Elections commission refers campaign silence violators, disqualified candidates to prosecution

Muslim Brotherhood Deputy Supreme Guide Khairat al-Shater and Salafi preacher Hazem Salah Abu Ismail, who were both excluded from the presidential race last month, were referred to the Public Prosecutor on charges of defaming the Presidential Elections Commission, an official source with the commission said. The commission has also decided to refer three candidates to the prosecutor on charges of violating the campaign silence period, which ended on 1 May.

The source explained that the commission will also refer Abu Ismail’s falsified declaration concerning his mother’s US citizenship to the Public Prosecution.

The elections commission excluded Abu Ismail from the presidential race after receiving US documents and reports confirming that his mother held US citizenship, in violation of the Presidential Elections Law.

Shater was excluded under a law that bans pardoned prisoners from exercising their political rights for six years after being pardoned as a supplementary and consequential punishment.

Meanwhile, the Presidential Elections Commission decided on Wednesday night to refer Abdel Moneim Abouel Fotouh, Mohamed Morsy and Amr Moussa to the Public Prosecutor for campaigning illegally at universities.

The campaign office of Mohamed Morsy, the Freedom and Justice Party’s presidential candidate, criticized the elections commission for referring Morsy to the public prosecutor for violating the campaigning rules after he participated in a seminar at Mansoura University on 22 April.

In a statement release Thursday, Abdel Moneim Abdel Maqsoud, the Morsy campaign legal coordinator, said that Morsy met with the students at Mansoura University as part of the university’s cultural activities after receiving an invitation and as part of the student association’s quest to spread political and scientific awareness among students. He went on to say that according to Article 332 of student bylaws, “The Student Association retains the right to organize and invite speakers from outside the faculty to seminars, lectures, conferences or exhibitions.”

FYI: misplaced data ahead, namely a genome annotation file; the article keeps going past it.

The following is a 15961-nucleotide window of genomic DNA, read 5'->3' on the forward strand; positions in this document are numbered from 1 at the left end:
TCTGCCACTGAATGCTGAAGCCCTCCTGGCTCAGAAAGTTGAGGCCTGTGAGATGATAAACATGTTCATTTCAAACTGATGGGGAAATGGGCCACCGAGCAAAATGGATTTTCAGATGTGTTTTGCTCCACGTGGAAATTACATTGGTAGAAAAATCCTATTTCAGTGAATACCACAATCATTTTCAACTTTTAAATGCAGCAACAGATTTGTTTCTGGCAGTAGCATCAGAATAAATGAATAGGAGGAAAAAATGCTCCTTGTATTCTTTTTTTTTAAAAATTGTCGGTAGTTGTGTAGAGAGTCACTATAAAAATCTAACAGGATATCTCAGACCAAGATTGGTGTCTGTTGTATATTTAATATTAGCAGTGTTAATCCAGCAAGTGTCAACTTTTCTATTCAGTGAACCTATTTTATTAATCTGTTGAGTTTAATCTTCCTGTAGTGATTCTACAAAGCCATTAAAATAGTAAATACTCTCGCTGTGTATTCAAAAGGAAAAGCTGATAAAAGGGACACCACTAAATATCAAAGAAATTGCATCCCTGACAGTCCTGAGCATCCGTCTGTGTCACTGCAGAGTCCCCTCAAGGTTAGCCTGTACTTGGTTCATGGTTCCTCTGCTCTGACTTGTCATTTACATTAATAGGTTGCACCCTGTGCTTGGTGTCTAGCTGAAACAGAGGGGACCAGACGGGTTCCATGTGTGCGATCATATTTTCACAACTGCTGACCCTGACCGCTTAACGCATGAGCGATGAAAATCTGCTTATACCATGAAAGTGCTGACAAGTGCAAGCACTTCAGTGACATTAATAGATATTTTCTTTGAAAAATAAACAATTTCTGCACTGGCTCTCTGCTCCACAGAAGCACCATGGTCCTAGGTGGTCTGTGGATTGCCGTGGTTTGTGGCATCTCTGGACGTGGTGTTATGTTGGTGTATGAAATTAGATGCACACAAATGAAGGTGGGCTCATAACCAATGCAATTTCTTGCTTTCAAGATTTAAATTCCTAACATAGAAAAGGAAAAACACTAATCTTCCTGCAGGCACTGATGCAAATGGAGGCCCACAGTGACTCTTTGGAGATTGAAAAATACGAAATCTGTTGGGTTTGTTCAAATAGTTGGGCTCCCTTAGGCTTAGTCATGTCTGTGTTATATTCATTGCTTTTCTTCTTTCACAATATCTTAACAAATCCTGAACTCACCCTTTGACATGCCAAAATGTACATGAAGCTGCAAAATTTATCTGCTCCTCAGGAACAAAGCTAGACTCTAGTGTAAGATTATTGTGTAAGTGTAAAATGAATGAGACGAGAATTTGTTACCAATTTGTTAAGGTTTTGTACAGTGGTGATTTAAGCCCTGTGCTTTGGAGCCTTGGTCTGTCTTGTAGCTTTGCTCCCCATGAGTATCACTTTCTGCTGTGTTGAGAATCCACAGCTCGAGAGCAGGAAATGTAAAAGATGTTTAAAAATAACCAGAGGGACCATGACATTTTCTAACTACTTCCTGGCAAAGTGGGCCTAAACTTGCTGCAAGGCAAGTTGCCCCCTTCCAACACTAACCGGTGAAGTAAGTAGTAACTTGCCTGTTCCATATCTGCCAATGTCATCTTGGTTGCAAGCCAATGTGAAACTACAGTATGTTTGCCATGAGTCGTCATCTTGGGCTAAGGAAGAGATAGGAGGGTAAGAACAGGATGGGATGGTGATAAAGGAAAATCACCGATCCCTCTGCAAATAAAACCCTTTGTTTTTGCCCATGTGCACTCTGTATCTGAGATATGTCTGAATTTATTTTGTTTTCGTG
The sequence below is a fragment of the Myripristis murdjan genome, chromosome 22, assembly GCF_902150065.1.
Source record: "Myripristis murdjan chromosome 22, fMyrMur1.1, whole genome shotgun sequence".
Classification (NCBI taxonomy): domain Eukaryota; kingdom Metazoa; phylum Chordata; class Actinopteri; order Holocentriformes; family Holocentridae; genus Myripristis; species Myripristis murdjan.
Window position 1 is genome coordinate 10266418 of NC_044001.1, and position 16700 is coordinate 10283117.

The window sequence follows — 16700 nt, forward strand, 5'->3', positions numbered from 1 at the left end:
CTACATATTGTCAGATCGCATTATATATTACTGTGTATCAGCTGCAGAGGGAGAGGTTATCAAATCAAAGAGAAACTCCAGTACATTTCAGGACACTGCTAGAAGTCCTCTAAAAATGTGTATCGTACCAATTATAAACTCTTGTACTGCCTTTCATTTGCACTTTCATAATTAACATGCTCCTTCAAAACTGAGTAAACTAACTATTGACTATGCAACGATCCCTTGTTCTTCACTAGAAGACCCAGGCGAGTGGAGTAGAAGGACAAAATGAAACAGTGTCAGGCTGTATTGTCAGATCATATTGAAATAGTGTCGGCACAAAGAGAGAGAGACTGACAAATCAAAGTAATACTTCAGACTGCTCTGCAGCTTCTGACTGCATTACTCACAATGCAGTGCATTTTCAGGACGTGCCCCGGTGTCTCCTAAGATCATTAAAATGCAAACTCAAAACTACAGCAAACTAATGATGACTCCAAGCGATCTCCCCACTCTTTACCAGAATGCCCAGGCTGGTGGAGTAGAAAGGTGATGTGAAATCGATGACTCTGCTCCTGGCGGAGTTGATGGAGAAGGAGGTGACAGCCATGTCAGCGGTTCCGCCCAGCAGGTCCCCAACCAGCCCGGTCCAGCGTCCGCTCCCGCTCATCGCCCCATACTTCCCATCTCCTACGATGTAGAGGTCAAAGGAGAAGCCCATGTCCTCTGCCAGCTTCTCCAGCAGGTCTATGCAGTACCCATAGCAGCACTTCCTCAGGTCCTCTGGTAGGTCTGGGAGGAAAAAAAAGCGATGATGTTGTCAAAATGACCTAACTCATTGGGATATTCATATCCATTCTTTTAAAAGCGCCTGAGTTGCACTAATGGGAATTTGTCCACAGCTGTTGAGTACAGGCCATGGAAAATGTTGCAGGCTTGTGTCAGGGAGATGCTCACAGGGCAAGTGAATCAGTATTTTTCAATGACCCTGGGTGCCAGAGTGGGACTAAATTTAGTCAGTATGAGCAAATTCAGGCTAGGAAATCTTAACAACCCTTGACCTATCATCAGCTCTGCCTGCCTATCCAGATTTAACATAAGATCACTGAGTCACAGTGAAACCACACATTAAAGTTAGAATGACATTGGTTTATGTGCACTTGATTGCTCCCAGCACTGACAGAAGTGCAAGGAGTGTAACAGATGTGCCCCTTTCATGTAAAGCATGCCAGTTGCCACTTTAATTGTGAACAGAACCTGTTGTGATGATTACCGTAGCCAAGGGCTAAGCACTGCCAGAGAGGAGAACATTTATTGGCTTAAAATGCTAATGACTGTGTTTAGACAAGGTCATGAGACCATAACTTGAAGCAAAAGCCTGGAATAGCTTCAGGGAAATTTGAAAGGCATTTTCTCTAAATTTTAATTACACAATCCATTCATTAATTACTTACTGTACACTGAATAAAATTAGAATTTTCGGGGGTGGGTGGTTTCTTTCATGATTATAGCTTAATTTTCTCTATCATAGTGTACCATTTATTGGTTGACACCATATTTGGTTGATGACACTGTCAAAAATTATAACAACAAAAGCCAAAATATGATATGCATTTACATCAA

Abdel Maqsoud said the campaign silence policy prevented over 2 million university students from communicating with candidates for the country’s most important position in order to select the most suitable one.  He asked, “How can the university be isolated from the country’s most important event after a popular revolution in which the students played a key role and in which dozens of them were martyred?”

He noted that referring the three candidates for allegedly holding rallies at Egyptian universities, despite the presence of violations by other candidates and their supporters who were not referred to the prosecutor, “suggests a form of selectivity in the presentation of names, which affects some [candidates] and distorts their public images…although other candidates in committed more serious violation.”

“We welcome the application of the law, but without exception or discrimination, as the recent period has witnessed major violations by some candidates that no one paid any attention to, and we are in the process of collecting and submitting them to the elections commission to take the necessary action,” Abdel Maqsoud added.

Abdel Maqsoud called on the elections commission to treat all candidates equally and to ensure neutrality and objectivity in its decision-making in order to preserve the integrity of the electoral process.

Edited translation from Al-Masry Al-Youm

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